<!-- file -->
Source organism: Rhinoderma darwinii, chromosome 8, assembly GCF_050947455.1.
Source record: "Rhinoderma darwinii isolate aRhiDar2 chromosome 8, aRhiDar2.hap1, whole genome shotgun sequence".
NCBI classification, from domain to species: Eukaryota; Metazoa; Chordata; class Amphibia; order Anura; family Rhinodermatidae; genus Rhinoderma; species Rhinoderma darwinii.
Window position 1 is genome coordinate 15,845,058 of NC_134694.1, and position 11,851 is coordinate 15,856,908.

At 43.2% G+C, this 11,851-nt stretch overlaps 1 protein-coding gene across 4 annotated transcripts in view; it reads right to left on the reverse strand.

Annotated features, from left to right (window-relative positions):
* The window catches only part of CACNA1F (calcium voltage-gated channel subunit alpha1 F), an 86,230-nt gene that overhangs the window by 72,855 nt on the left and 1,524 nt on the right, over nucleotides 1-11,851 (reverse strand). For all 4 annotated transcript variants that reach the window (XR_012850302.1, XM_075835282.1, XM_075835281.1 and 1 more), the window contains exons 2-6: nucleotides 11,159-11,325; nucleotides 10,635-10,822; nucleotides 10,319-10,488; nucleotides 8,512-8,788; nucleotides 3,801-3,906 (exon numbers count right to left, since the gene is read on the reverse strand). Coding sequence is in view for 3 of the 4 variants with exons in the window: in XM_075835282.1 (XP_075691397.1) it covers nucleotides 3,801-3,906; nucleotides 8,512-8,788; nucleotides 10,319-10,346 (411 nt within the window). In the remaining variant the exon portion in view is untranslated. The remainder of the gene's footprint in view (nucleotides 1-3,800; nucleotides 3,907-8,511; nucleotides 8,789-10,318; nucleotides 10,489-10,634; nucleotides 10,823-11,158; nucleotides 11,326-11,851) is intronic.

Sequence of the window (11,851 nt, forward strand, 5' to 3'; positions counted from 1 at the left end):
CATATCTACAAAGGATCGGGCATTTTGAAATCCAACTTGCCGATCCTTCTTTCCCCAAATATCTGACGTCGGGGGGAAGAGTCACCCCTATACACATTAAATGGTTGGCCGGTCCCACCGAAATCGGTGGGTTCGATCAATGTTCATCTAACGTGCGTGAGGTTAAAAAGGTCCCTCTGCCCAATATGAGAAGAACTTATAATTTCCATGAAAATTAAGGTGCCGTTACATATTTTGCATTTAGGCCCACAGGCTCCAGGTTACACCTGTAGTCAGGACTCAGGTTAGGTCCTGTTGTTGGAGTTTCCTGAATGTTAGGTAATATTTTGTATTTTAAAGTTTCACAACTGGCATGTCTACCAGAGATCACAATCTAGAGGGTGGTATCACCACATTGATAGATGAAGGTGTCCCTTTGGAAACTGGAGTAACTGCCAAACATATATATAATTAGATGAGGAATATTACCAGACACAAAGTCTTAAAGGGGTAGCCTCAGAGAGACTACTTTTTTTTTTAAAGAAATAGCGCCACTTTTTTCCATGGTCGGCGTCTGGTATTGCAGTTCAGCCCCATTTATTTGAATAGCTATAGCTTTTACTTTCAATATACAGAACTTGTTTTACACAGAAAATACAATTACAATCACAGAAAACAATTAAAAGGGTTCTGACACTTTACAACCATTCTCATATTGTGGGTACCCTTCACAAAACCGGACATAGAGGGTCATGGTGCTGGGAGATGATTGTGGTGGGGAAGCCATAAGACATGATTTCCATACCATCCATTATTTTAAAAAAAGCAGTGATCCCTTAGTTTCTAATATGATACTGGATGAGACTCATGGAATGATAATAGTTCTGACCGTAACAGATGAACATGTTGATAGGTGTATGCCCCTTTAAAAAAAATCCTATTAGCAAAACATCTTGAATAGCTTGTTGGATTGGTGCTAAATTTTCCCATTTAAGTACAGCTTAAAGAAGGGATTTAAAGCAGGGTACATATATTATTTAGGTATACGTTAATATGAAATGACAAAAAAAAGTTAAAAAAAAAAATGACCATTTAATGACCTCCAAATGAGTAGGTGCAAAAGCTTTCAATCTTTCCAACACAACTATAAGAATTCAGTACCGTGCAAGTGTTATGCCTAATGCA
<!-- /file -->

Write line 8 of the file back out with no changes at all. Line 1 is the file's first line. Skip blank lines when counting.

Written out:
Sequence of the window (11,851 nt, forward strand, 5' to 3'; positions counted from 1 at the left end):